Leading the Way

Shining the spotlight on CAC leadership

Behind many successful nonprofits is a volunteer board – a team of individuals who bring a diversity of skills and a passion for the mission. This month, the CAC is shining the spotlight on four individuals who serve as officers of its 14 member board: Jayne Mohr, Pat Warner, Vernon LaLone and Regina Jaeger.

They all share a critical goal of sustaining the financial health of the organization, as well as strengthening it in order to expand services and meet increasing demand. But read on to learn how and why they got involved with the CAC and what they wish everyone knew about its work covering the six-county area and the Sovereign Nation of the Grand Traverse Band of Ottawa and Chippewa Indians.

JAYNE MOHR, CHAIR

As a retired educator, Jayne Mohr understands the long-lasting trauma a child suffers from an abuse situation.

“It deeply impairs their ability to learn, thrive and grow,” says Mohr, who retired from the Traverse City Area Public Schools (TCAPS) in 2012 after 20 years as associate superintendent and capping a 38-year career in education. “Our CAC offers hope and healing!”

She first became involved with the CAC during its development more than a decade ago through her role with TCAPS. Now on the board for almost seven years, she is beginning the second year of her second term as chair.

“One in ten children will experience sexual abuse before their 18th birthday, and in our region, 99.6% of the perpetrators are someone the child knows and trusts,” says Mohr.

One thing she wishes everyone knew? “That our CAC is child-focused and family-friendly, offering free intervention programs and services that give hope and healing to those in need.”

Mohr and her husband, Cal Karr, have lived in Traverse City for 25 years and have a son, daughter-in-law, and two grandchildren in Traverse City and another son who lives in Marquette.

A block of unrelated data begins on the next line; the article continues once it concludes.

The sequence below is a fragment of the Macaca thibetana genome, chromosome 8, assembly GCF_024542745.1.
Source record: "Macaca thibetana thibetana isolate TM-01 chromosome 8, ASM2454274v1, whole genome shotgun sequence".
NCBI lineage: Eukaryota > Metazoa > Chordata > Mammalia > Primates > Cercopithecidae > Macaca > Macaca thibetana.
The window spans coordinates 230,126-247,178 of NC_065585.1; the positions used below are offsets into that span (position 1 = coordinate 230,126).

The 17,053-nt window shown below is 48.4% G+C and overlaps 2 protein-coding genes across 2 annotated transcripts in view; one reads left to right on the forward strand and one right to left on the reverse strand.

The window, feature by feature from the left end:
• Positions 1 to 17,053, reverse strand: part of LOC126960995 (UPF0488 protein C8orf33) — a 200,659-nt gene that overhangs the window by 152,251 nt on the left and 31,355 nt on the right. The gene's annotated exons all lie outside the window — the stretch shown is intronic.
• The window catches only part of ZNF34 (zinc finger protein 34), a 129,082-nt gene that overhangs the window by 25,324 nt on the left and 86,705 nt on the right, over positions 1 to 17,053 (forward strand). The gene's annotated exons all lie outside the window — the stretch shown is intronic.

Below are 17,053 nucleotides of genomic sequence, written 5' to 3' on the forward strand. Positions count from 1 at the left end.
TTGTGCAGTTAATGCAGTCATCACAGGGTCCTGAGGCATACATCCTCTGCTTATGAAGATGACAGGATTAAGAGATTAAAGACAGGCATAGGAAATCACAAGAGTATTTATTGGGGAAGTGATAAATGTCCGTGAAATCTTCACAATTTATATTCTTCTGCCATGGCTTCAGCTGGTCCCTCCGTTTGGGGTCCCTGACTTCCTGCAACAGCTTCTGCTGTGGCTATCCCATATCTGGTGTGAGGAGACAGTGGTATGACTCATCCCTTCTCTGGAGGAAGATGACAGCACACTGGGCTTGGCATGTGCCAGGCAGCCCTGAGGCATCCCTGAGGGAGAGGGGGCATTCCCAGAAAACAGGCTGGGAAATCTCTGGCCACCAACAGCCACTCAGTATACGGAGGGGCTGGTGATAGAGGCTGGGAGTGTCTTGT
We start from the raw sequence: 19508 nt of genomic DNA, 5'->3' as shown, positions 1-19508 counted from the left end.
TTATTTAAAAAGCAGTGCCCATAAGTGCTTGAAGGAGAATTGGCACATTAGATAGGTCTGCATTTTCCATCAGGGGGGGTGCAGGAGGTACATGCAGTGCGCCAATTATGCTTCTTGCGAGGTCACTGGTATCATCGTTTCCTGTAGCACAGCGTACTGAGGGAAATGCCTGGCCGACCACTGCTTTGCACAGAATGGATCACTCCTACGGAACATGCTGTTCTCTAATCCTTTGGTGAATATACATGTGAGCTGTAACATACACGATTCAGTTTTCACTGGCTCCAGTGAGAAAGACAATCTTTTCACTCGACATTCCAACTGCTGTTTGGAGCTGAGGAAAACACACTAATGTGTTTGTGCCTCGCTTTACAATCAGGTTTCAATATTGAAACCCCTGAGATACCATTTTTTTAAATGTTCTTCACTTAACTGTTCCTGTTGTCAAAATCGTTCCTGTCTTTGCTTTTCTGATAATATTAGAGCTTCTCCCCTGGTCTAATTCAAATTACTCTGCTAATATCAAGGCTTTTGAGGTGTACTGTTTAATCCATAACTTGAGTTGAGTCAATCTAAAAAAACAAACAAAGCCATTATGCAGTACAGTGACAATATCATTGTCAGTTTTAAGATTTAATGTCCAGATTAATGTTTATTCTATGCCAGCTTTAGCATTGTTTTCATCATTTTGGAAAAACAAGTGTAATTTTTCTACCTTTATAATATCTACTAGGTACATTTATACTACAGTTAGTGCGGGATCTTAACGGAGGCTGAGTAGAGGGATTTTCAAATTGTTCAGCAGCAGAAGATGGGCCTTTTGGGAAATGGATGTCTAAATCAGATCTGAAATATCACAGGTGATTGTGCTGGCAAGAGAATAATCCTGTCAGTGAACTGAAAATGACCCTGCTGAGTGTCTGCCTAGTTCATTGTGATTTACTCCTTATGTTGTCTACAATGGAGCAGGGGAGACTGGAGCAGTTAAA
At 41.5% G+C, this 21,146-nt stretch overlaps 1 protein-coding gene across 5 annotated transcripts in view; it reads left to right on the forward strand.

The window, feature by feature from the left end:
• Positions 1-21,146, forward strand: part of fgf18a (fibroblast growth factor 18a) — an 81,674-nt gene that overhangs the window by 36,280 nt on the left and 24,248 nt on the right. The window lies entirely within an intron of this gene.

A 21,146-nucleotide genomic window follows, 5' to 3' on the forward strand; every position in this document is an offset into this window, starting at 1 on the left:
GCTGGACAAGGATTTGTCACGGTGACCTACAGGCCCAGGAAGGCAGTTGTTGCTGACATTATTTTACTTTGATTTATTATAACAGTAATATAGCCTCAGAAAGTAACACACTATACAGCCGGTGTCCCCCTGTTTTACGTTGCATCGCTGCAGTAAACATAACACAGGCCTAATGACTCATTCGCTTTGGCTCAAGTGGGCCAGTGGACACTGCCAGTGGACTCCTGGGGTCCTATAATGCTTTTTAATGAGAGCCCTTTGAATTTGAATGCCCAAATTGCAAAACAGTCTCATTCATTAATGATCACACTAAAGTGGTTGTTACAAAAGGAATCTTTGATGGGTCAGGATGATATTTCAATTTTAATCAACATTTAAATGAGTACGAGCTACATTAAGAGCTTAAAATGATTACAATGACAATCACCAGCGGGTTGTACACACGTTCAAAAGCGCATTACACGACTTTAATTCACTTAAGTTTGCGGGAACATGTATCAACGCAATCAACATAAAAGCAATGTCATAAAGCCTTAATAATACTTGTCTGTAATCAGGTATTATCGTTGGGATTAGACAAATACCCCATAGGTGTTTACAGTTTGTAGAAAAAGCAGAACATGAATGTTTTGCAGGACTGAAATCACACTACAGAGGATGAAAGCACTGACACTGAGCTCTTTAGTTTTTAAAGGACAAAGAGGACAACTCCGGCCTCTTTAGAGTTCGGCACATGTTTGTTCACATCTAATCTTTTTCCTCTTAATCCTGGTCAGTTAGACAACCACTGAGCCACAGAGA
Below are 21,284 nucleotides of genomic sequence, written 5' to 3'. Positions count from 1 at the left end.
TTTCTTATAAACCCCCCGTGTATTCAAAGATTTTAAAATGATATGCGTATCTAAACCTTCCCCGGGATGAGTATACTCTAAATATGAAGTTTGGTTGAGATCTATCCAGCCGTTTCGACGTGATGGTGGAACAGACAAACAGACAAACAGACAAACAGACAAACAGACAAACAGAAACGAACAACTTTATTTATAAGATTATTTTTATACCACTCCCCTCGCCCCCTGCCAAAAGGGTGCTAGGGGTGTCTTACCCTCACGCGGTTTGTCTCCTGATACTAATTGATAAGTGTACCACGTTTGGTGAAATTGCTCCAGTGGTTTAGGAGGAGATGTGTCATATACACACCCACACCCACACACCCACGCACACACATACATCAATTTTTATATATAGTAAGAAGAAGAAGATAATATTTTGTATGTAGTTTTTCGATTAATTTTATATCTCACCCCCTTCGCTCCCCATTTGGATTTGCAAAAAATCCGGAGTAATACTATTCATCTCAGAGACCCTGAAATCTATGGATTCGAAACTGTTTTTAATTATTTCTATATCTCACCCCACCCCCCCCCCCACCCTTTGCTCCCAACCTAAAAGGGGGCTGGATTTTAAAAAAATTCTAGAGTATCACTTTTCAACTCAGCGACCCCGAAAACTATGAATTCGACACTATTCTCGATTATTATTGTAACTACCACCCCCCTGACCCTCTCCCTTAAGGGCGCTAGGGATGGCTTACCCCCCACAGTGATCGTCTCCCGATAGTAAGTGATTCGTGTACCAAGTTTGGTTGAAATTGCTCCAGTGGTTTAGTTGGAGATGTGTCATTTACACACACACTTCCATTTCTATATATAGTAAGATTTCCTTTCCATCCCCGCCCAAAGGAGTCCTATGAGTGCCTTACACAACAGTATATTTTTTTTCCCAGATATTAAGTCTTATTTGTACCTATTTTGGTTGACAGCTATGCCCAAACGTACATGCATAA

PAT WARNER, VICE CHAIR

With a career committed to public health, Pat Warner sees her involvement on the CAC’s board as helping a population that can’t speak for themselves.

“It’s a silent public health issue that we need to make public,” says Warner, who joined the board three years ago and serves as its vice chair.

For Warner, the one in ten statistic about abuse says it all. “To me, that constitutes a public health crisis,” she says.

After growing up in Traverse City, Warner went on to spend her career in public health in Ann Arbor. She was with the University of Michigan health system for 35 years, the last 20 as executive director of the University of Michigan C.S. Mott Children’s Hospital and Von Voigtlander Women’s Hospital.

She first connected with the CAC after moving back north and had a friend who was on the board. She also chairs the CAC’s prevention council.

“I’m passionate about helping communities to own the issue of childhood sexual abuse,” she says. “We are talking about social change here.”

Warner touts the CAC’s forensic interviewers as a critical piece of its care model. With that expertise, it means that a child is interviewed once about an alleged incident instead of multiple times by multiple agencies.

“The level of expertise of the CAC staff and leadership is amazing,” she says. “Our care model is a model for the state.”

VERNON LALONE, TREASURER

As a retired CPA, Vernon LaLone is well suited for his role as treasurer on the board. He joined the organization after learning the CAC was looking for someone with his background to serve.

He immediately set up a financial reporting system for the organization that was simple and accountable. “That’s what I love to do,” says LaLone who with his wife raised a family in Elk Rapids and was an accountant for 35 years. “It was a nice, natural fit for me.”